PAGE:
Usually when we think about insulating a building, the loft and cavity walls are the first things that spring to mind, followed by upgrading the windows and doors to eliminate draughts and radiant heat loss. However, if you have a home of solid wall construction, or where the cavity is deemed too hard to fill properly, the options on insulating the building are limited to the loft space and windows, or more drastic methods such as external or internal wall insulation, both of which involve a large degree of upheaval to the occupants. External wall insulation often involves scaffolding and altering the outward appearance of the building, as well as re-routing cables and utilities. It is not appropriate for terraced or otherwise attached dwellings, or in areas where the external appearance of buildings is subject to strict planning regulations. Internal wall insulation reduces the size of the rooms, and can lead to damp problems between the structural walls and new insulation. Installing internal wall insulation also means moving sockets, switches, radiators and door surrounds and means the occupants often have to move out while the process is completed.
Thanks to AeroTherm there is now a cost effective and easy to install solution for insulating difficult properties, including flats and very old buildings. AeroTherm is a heat reflective wall and ceiling coating that radiates heat back into a room rather than letting it escape, while providing an extra insulating layer. Occupants of a sandstone tenement block in Glasgow participated in a case study looking at the effectiveness of AeroTherm across four flats in the block. They were able to remain at home while the installation took place, proving that this method involves very little upheaval compared to other methods of insulation. They have all reported better insulation and warmth in the properties, which has been corroborated by data gathered by Caledonian University on the effectiveness of the insulation.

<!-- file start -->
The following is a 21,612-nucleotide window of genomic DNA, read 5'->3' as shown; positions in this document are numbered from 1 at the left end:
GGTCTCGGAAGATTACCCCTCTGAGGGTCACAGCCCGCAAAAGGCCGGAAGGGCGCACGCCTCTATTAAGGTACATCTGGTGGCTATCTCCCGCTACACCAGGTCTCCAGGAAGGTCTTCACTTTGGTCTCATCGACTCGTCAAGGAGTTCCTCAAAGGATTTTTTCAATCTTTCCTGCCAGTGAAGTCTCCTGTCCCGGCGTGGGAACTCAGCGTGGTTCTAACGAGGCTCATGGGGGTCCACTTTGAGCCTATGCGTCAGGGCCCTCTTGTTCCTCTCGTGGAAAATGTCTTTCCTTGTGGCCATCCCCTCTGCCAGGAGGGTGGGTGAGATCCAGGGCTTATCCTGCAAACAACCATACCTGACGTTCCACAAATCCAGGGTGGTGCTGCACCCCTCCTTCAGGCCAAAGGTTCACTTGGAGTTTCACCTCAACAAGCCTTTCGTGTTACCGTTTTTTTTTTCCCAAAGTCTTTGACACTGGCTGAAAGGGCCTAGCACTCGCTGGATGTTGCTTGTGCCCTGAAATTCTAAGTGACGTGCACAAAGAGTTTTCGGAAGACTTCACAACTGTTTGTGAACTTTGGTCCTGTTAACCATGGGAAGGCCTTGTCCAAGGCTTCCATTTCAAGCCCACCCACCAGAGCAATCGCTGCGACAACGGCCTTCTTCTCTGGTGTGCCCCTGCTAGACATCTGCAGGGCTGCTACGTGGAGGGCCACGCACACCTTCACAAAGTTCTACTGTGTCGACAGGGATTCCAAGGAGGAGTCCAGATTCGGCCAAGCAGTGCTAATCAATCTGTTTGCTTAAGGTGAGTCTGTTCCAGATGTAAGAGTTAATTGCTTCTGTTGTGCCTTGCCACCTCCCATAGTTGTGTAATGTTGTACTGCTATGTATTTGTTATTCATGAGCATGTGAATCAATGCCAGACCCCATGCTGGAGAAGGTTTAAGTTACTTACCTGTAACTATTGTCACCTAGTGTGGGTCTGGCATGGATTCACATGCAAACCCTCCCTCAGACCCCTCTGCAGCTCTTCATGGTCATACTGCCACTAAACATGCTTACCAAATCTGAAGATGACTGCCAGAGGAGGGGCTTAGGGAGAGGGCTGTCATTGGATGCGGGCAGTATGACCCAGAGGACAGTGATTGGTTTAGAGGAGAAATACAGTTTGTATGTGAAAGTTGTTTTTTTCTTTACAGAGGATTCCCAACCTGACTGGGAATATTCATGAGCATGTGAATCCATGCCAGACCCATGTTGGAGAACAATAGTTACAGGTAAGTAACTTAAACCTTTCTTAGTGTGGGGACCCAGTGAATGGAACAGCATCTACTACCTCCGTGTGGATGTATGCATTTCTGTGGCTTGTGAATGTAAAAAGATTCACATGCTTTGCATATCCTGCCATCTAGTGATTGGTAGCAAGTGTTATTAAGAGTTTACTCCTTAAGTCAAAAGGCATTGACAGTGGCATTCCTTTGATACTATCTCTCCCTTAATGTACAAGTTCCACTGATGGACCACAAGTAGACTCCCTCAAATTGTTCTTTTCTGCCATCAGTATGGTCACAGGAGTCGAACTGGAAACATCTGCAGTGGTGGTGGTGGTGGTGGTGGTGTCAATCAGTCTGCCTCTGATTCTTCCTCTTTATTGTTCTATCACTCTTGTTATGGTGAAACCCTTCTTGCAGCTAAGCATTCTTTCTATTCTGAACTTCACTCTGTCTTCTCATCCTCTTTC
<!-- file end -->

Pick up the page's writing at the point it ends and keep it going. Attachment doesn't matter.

AeroTherm can be applied using traditional plastering methods, using a notched trowel to apply a 1mm thick coating, that is then flattened and sanded down. The coating can be applied directly to wall surfaces (not on wallpaper, but on bare walls with or without plaster) and decorative plaster can be applied on top if required, although the surface is ready to decorate when it has been sanded smooth, typically within 2 days of starting. The flexible application process means this new product can be offered to clients looking for plastering services who may also benefit from extra insulation in the home, so by training to install AeroTherm the average plasterer stands to gain extra income by being able to provide this service to both existing and new customers. In areas of the country where there is a high concentration of old buildings compared to new builds (with effective cavity walls) it is well worth being able to offer this service. In the Glasgow tenement study, each plasterer easily applied 30m² per day, and with the proper training on the science behind the product as well as the application, a plasterer would easily be able to sell this product to a domestic client looking to improve the energy efficiency of their home.
When compared to other methods of improving insulation the AeroTherm solution minimises disruption during the installation process and makes it much quicker for the room to be redecorated. Additionally, because the layer is so thin, there is no loss of space in any room, and no need to move radiators, switches or sockets. It is definitely worth getting into this method now while it is still new, and capitalising on the extra service you can offer your customers that no-one else will be able to.